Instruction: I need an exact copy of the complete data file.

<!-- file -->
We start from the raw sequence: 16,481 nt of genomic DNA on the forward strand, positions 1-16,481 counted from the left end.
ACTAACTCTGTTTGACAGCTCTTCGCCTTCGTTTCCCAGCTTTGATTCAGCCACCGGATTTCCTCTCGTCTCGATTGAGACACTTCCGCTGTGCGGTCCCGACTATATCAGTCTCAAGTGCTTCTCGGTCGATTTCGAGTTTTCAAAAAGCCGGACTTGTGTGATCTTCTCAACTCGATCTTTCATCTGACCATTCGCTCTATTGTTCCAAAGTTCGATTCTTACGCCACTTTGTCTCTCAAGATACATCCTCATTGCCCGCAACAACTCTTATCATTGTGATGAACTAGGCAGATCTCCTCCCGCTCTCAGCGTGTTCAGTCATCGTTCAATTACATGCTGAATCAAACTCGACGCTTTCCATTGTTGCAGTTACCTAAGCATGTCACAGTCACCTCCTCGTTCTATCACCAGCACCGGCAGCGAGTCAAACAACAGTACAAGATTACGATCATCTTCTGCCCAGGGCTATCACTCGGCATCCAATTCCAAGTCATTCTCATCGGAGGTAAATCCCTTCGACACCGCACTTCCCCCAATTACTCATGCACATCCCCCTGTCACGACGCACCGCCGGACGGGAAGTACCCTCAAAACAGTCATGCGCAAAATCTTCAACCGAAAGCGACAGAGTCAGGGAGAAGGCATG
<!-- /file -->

We start from the raw sequence: 16,481 nt of genomic DNA on the forward strand, positions 1-16,481 counted from the left end.
ACTAACTCTGTTTGACAGCTCTTCGCCTTCGTTTCCCAGCTTTGATTCAGCCACCGGATTTCCTCTCGTCTCGATTGAGACACTTCCGCTGTGCGGTCCCGACTATATCAGTCTCAAGTGCTTCTCGGTCGATTTCGAGTTTTCAAAAAGCCGGACTTGTGTGATCTTCTCAACTCGATCTTTCATCTGACCATTCGCTCTATTGTTCCAAAGTTCGATTCTTACGCCACTTTGTCTCTCAAGATACATCCTCATTGCCCGCAACAACTCTTATCATTGTGATGAACTAGGCAGATCTCCTCCCGCTCTCAGCGTGTTCAGTCATCGTTCAATTACATGCTGAATCAAACTCGACGCTTTCCATTGTTGCAGTTACCTAAGCATGTCACAGTCACCTCCTCGTTCTATCACCAGCACCGGCAGCGAGTCAAACAACAGTACAAGATTACGATCATCTTCTGCCCAGGGCTATCACTCGGCATCCAATTCCAAGTCATTCTCATCGGAGGTAAATCCCTTCGACACCGCACTTCCCCCAATTACTCATGCACATCCCCCTGTCACGACGCACCGCCGGACGGGAAGTACCCTCAAAACAGTCATGCGCAAAATCTTCAACCGAAAGCGACAGAGTCAGGGAGAAGGCATG